• Abandon, avoid or dislike reading or near task
  • Lose focus or attention while performing a task
  • Complain of headaches and brow aches when reading or writing.
  • Skip lines or miss words while reading or copying from the board
  • Have difficulty differentiating some letters like “C” “G” and “O”, “E” and “F”, “N”, “M” and “H”
  • Have watery eyes
  • Rub the eyes
  • Use their fingers to guide eyes while reading
  • Tilt the head
  • Close one eye when looking at an object

Detection and Diagnosis 

Early detection and treatment of refractive errors are critical to the prevention of complications such as amblyopia (lazy eye) as well as learning and development difficulties that may occur due to uncorrected refractive errors.

The most effective way for the detection and diagnosis of refractive errors is the comprehensive eye examination.  However, vision screening is commonly done as a quick and cost-effective way of identifying children who may have refractive errors or other common eye health and vision problems that are not obvious.

Note that vision screening is generally not effective for detecting more subtle problems that may threaten children’s eyesight.

Vision Screening

Vision screening can be done as a first step to identifying refractive errors and other common eye conditions that could impede children’s development or impact on their ability to learn or perform at school. It is not a replacement for an eye examination. Therefore, children who obviously have eye problems do not need vision screening. They should be referred directly to an eye doctor.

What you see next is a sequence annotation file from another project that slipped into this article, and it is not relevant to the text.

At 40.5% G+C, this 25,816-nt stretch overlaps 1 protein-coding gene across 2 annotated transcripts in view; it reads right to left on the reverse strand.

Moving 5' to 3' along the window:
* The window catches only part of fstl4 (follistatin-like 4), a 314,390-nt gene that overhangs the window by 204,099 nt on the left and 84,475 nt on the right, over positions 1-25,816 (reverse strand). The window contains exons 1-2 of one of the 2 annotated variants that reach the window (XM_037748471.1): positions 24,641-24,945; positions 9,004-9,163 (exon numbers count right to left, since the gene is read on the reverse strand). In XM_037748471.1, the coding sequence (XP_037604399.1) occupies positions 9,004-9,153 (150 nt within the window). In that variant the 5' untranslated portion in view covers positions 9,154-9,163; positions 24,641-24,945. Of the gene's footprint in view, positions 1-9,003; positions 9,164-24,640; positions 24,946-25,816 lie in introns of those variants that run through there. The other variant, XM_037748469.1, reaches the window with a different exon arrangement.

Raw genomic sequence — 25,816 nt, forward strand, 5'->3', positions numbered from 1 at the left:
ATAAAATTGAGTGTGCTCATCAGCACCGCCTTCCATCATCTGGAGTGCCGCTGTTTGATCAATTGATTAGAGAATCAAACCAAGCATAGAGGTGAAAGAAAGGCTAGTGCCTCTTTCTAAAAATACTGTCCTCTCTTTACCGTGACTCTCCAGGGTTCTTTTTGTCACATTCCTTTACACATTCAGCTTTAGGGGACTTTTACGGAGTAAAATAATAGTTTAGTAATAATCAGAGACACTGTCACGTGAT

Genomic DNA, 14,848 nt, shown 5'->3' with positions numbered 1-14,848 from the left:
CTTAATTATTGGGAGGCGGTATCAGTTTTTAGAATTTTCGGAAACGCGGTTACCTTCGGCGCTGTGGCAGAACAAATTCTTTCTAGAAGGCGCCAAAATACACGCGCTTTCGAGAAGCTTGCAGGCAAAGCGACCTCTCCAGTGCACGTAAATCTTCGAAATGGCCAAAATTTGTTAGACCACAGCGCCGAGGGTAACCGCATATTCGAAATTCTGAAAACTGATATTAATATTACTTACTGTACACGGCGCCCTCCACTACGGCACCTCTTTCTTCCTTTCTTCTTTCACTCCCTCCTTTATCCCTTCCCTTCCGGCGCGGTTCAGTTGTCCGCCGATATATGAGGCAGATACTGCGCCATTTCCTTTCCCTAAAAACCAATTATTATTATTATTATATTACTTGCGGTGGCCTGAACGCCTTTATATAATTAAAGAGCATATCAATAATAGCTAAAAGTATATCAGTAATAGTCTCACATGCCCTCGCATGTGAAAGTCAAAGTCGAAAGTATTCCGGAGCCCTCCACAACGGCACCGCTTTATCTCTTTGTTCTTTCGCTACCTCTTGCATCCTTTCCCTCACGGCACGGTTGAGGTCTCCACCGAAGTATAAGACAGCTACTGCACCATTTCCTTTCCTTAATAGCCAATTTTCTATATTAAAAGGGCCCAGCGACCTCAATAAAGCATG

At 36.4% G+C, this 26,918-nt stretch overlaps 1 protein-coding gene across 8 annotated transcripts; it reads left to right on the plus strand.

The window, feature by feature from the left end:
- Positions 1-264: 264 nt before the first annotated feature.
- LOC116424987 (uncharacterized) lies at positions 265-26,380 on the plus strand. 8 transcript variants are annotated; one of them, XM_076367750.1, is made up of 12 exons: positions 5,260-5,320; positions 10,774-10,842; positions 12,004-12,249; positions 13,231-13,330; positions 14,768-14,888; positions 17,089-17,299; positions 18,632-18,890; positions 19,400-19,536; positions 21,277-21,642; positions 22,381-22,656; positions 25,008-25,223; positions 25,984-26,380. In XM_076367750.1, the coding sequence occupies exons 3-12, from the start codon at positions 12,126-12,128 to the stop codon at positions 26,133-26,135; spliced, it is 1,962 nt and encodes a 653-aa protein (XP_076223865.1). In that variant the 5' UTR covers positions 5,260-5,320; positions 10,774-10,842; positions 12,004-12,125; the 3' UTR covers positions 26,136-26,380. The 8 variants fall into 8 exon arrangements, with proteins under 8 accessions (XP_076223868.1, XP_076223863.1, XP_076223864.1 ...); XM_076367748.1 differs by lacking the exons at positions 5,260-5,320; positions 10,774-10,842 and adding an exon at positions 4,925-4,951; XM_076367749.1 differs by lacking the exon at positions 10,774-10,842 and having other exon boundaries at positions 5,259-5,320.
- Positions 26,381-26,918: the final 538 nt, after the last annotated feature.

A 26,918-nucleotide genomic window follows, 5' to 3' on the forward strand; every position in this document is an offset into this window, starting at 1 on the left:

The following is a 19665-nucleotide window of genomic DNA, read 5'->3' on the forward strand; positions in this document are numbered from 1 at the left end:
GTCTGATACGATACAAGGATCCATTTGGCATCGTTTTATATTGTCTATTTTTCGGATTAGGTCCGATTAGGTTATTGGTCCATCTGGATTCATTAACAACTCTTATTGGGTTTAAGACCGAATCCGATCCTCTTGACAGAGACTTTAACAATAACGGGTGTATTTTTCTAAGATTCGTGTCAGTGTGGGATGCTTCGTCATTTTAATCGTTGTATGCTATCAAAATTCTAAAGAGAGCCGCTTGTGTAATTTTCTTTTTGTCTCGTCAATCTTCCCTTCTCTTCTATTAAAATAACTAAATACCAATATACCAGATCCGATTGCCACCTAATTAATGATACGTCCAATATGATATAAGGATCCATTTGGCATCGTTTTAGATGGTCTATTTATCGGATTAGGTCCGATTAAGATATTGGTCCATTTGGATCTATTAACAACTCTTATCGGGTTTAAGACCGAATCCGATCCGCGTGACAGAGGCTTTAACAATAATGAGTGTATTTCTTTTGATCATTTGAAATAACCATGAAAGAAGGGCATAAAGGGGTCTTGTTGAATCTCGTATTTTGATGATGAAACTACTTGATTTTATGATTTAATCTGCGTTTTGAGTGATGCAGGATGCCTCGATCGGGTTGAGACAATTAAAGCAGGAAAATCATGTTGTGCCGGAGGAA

Vision screening is quick, cost-effective and gives every child an opportunity to have their eyes checked in a non-clinical setting.  Children who fail vision screening test should be referred to an eye doctor for examination and treatment (if necessary).

In schools, teachers or school nurses can be trained to do vision screening. To test for the possible presence of a refractive error,  a visual acuity chart is placed at a distance of 6 metres (20 feet) away from the reading position.  The child is then asked to identify the letters on the chart. If visual acuity is reduced, the child should be referred to an eye doctor for refraction and other eye examination.

Refraction

Refraction usually has two parts – objective and subjective. In objective refraction feedback from the child is not required to obtain a result; but in subjective refraction, feedback from the child is required to arrive at a result.

In most children, especially preschoolers, subjective refraction may not be useful in determining the type and degree of refractive error. Eye doctors most times rely on an objective means such as retinoscopy and autorefractometer, to measure refractive error in infants, toddlers, preschoolers and even some school-aged children who may not comply with instructions during subjective refraction.